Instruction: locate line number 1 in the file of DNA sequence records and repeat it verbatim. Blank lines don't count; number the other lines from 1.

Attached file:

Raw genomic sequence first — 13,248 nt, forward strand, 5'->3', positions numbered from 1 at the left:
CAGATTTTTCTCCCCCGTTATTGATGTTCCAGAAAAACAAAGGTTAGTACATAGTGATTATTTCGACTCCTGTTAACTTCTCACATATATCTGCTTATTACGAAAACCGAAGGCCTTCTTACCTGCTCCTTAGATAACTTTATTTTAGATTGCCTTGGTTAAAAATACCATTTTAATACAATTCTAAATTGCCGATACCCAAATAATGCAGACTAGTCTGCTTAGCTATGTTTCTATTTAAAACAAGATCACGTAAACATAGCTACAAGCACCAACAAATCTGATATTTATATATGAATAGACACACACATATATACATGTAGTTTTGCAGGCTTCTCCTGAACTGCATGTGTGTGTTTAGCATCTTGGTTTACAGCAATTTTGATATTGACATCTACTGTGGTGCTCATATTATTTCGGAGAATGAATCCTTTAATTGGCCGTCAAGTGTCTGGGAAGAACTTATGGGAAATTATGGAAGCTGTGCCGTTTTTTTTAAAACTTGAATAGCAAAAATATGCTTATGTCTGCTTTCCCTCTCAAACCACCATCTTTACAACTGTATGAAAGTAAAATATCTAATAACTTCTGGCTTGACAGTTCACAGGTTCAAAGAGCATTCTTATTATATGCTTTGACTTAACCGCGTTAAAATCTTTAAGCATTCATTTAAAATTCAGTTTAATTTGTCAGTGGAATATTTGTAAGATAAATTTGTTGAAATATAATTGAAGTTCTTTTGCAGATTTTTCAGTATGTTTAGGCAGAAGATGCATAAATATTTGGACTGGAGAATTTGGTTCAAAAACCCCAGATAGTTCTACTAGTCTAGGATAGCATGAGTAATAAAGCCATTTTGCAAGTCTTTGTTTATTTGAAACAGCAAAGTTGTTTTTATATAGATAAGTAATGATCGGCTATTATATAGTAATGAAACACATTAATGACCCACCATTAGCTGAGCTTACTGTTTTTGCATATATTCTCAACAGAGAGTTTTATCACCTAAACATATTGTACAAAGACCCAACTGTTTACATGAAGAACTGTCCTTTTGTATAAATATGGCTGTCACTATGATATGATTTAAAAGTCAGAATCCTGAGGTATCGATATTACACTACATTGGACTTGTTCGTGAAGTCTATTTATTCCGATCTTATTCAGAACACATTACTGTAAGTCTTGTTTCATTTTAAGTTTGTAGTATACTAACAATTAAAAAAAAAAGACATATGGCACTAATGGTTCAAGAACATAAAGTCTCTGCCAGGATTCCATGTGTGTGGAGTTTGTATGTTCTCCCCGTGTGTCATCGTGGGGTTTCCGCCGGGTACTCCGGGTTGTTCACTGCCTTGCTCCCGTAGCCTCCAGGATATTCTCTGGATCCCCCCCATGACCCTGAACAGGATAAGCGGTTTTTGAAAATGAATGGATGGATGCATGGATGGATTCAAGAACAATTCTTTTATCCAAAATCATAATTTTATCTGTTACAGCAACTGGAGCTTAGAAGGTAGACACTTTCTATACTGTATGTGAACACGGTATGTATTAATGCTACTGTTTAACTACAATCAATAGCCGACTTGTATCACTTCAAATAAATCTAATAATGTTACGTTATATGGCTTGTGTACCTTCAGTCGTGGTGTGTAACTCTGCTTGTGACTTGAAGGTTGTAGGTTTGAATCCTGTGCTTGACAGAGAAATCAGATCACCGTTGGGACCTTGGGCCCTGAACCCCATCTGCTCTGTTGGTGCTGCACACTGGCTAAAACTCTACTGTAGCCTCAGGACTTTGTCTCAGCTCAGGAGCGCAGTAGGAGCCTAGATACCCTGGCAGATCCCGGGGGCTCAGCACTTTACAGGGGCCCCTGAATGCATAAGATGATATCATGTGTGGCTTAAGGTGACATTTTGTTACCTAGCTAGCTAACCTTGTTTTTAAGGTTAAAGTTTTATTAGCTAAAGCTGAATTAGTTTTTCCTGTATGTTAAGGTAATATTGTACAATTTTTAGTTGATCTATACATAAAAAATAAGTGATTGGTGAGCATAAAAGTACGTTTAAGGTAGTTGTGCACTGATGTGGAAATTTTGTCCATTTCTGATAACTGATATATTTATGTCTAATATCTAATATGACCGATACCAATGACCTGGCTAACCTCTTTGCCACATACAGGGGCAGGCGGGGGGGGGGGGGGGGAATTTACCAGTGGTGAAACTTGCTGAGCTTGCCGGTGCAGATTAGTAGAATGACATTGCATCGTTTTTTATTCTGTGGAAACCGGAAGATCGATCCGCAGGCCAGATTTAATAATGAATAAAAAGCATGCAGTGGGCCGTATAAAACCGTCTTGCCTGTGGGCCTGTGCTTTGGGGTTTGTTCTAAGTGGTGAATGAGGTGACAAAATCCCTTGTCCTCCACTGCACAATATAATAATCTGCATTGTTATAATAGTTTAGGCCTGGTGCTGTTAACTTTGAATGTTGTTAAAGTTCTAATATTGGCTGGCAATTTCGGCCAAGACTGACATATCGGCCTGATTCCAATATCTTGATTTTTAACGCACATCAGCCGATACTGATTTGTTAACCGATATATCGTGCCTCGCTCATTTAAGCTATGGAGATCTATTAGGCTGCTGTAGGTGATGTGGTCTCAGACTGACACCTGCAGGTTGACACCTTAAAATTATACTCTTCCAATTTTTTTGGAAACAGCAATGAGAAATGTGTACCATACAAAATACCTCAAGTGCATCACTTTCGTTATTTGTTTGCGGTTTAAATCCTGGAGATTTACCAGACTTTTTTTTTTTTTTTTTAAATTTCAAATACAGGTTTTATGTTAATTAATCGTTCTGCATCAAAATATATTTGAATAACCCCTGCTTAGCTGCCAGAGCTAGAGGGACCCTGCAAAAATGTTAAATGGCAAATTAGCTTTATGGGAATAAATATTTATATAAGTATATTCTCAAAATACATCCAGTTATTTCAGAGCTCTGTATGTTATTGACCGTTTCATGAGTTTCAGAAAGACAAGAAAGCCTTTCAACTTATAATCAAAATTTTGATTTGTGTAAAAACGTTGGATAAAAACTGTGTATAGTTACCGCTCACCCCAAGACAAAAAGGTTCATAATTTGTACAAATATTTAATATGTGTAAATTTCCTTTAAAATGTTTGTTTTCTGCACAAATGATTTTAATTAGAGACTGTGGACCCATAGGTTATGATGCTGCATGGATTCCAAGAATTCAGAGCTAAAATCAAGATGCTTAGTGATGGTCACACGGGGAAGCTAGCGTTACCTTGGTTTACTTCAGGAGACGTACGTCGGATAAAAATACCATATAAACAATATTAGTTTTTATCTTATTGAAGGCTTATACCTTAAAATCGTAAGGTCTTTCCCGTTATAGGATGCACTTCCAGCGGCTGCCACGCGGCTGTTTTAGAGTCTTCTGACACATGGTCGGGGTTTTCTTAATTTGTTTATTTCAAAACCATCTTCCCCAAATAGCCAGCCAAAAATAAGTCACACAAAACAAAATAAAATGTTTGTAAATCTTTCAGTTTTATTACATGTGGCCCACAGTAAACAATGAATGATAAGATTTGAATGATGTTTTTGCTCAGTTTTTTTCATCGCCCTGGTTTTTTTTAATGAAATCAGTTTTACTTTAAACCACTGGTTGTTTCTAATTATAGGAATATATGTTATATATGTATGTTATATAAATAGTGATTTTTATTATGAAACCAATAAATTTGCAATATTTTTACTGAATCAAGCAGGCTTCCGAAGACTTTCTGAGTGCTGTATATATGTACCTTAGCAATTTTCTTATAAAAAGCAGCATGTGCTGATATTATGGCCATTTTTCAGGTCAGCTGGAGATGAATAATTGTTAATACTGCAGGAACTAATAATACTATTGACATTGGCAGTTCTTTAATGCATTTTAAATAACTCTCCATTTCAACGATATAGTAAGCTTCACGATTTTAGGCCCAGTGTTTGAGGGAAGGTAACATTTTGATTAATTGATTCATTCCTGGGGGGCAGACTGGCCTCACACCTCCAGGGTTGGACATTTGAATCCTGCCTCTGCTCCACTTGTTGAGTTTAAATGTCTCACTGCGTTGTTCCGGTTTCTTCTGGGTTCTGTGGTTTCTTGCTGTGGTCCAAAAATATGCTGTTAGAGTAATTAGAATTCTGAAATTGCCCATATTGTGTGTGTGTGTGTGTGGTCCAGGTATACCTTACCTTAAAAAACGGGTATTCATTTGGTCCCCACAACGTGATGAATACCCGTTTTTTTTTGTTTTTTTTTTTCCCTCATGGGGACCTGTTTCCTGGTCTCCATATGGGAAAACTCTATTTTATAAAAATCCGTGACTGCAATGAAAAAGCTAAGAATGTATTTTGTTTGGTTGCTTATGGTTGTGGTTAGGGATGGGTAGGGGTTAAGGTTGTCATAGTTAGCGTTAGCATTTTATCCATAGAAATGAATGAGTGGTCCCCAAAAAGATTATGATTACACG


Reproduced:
Raw genomic sequence first — 13,248 nt, forward strand, 5'->3', positions numbered from 1 at the left: